Chaplain Maj. Mark Phillips
Partners in Care
"Partners In Care" is an initiative of the Tennessee National Guard Chaplain's Office. The purpose of this initiative is to coordinate support for Tennessee National Guard members and families through partner-ships with local faith communities. All faith communities are welcome to participate as"Partners In Care" congregations. Participating congregations agree to provide the TNG with a current list of supportive services offered, as well as a congregational point of contact for coordination and communication of information, referrals, and support. We currently have Partners in Care congregations located in West, East, Southeast and Middle Tennessee who offer services that include counseling, child care, basic household and auto repairs, lawn care, home cooked meals, child and teen mentoring, reunion support, single parent deployment support, emergency food, clothing and housing support, transportation, parenting classes and financial support. (This list is not exhaustive and availability varies by congregations)
For referrals to a Partners in Care congregation or to determine a supporting network in your city or county contact Chaplain MAJ Mark Phillips at 615-313-0746.
Military Marriage Mentors
Marriage mentoring offers practical support to couples as they face the inherent stresses of military life and new stages in marriage. This program encourages both older veteran and active-duty couples to communicate with younger couples. Instead of a “marriage counseling” type of mentoring, this program simply uses a successful, healthy couple as a role model. They share their experience through their stories. The wealth of resources in healthy military marriages can be mobilized to help strengthen younger married members.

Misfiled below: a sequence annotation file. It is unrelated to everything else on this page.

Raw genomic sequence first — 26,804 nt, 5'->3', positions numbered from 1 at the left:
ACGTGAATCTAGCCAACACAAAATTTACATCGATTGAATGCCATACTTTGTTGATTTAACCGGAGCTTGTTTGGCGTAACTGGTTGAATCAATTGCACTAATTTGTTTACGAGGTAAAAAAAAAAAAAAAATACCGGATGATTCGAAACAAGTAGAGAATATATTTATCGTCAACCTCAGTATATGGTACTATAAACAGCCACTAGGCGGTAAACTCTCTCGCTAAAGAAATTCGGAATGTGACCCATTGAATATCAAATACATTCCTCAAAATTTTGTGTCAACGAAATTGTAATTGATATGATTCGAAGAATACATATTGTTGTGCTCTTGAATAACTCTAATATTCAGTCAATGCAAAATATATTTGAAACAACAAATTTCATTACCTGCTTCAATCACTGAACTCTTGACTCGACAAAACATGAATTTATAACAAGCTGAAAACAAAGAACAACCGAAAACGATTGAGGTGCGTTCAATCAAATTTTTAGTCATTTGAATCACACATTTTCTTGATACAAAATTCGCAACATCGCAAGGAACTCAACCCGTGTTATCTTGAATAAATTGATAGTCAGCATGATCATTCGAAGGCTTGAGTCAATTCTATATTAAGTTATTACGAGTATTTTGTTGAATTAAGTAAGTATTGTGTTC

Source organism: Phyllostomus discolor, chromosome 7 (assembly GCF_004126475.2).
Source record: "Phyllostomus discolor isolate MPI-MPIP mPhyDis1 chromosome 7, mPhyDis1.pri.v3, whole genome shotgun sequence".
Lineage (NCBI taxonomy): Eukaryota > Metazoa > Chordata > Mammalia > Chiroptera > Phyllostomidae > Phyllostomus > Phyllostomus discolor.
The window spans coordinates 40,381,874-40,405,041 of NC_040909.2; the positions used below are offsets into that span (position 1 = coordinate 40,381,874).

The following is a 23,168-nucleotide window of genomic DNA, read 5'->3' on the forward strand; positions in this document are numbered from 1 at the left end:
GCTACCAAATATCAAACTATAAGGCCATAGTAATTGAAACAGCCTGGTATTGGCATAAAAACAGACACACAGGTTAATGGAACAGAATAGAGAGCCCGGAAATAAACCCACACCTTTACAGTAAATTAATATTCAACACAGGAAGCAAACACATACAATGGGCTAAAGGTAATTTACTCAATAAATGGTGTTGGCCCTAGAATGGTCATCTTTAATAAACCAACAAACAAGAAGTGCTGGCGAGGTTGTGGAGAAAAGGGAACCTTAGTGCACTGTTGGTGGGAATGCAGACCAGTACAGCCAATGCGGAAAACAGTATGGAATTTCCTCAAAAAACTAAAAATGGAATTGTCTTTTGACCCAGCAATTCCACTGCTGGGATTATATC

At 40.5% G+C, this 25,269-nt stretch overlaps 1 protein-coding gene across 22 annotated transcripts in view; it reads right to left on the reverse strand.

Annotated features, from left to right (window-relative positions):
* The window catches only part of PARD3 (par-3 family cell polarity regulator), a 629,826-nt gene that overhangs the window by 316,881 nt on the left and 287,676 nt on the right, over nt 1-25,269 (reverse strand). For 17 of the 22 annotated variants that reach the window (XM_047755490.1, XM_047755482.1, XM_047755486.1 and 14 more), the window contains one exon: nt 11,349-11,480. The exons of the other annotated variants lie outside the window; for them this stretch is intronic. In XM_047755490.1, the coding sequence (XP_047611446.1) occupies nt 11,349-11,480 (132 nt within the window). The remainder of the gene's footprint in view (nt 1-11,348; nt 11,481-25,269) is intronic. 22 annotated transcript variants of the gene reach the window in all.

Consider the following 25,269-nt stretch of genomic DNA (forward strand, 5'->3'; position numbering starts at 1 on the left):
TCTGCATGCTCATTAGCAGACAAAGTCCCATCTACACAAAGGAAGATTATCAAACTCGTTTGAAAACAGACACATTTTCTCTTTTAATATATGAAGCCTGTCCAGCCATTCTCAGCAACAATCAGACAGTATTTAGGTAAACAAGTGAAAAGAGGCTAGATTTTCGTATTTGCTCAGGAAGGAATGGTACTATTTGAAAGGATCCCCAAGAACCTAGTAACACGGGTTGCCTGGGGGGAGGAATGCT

The program is designed with flexibility to meet the demands of military schedules and deployments. Mentoring can occur in small groups or one-to-one couple meetings over a twelve-week or twelve-month format. Couples develop a friendship over guided conversations about marriage. They share their wisdom gained through experiences. Their stories surface marriage strengths, joys, memories, differences, challenges, and problem-solving skills.
The Continental Congress established Chaplains as an integral part of the Army of the United States on July 29, 1775. The Chaplaincy remains a relevant and integral part of the heritage and future of the Army. Chaplains have served in significant numbers from the earliest battles of the American War of Independence to the present. American Chaplains represent the unique commitment of the American social and religious culture that values freedom of conscience and spiritual choice as proclaimed in the founding documents.
The importance and influence of the Chaplain to the religious, moral, and spiritual health of the unit have been valued throughout the history of the Army. Army Chaplains represent faith groups within the pluralistic religious culture in America and demonstrate the values of religious freedom of conscience and spiritual choice. The impact of the Chaplaincy is its core commitment to the soul and spirit of the Army to: Nurture the Living, Care for Wounded, and Honor the Dead across the full spectrum of military operations.
The Army Chaplain Corps is organized to provide the most responsive religious support and ministerial presence. Religious support includes providing those aspects of religious education, clergy counsel and reassuring presence, authentic worship, and faith group expression.
In Tennessee, if you or another Servicemember you know is in crisis, call (855) 435-7492 for assistance 24 hours a day,
7 days a week. If this is a sexual assault issue, contact 615-342-9372.
Detailed information pages:
You are not alone.